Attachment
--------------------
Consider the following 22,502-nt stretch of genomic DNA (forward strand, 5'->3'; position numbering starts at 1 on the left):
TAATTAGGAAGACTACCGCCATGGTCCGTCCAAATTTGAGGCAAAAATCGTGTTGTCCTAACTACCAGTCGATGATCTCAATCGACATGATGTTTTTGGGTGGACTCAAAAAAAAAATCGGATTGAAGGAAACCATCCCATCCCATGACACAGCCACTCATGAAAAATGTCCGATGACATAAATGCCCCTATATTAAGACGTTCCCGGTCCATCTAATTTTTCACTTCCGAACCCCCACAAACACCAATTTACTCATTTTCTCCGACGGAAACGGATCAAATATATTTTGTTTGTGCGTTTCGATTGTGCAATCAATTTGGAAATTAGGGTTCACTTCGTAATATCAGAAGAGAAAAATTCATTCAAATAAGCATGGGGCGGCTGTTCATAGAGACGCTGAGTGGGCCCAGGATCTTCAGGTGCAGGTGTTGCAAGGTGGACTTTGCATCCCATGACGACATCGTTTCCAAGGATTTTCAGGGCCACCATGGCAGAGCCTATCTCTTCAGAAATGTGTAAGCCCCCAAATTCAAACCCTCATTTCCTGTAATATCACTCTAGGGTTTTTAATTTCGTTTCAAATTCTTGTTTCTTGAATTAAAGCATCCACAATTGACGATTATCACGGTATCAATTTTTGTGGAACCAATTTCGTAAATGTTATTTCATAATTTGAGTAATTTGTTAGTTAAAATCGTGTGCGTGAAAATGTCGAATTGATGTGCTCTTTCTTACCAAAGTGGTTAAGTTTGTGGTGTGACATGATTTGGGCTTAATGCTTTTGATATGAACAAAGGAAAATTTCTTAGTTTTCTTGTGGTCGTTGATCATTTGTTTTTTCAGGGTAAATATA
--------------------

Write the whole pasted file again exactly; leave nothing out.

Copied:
Consider the following 22,502-nt stretch of genomic DNA (forward strand, 5'->3'; position numbering starts at 1 on the left):
TAATTAGGAAGACTACCGCCATGGTCCGTCCAAATTTGAGGCAAAAATCGTGTTGTCCTAACTACCAGTCGATGATCTCAATCGACATGATGTTTTTGGGTGGACTCAAAAAAAAAATCGGATTGAAGGAAACCATCCCATCCCATGACACAGCCACTCATGAAAAATGTCCGATGACATAAATGCCCCTATATTAAGACGTTCCCGGTCCATCTAATTTTTCACTTCCGAACCCCCACAAACACCAATTTACTCATTTTCTCCGACGGAAACGGATCAAATATATTTTGTTTGTGCGTTTCGATTGTGCAATCAATTTGGAAATTAGGGTTCACTTCGTAATATCAGAAGAGAAAAATTCATTCAAATAAGCATGGGGCGGCTGTTCATAGAGACGCTGAGTGGGCCCAGGATCTTCAGGTGCAGGTGTTGCAAGGTGGACTTTGCATCCCATGACGACATCGTTTCCAAGGATTTTCAGGGCCACCATGGCAGAGCCTATCTCTTCAGAAATGTGTAAGCCCCCAAATTCAAACCCTCATTTCCTGTAATATCACTCTAGGGTTTTTAATTTCGTTTCAAATTCTTGTTTCTTGAATTAAAGCATCCACAATTGACGATTATCACGGTATCAATTTTTGTGGAACCAATTTCGTAAATGTTATTTCATAATTTGAGTAATTTGTTAGTTAAAATCGTGTGCGTGAAAATGTCGAATTGATGTGCTCTTTCTTACCAAAGTGGTTAAGTTTGTGGTGTGACATGATTTGGGCTTAATGCTTTTGATATGAACAAAGGAAAATTTCTTAGTTTTCTTGTGGTCGTTGATCATTTGTTTTTTCAGGGTAAATATA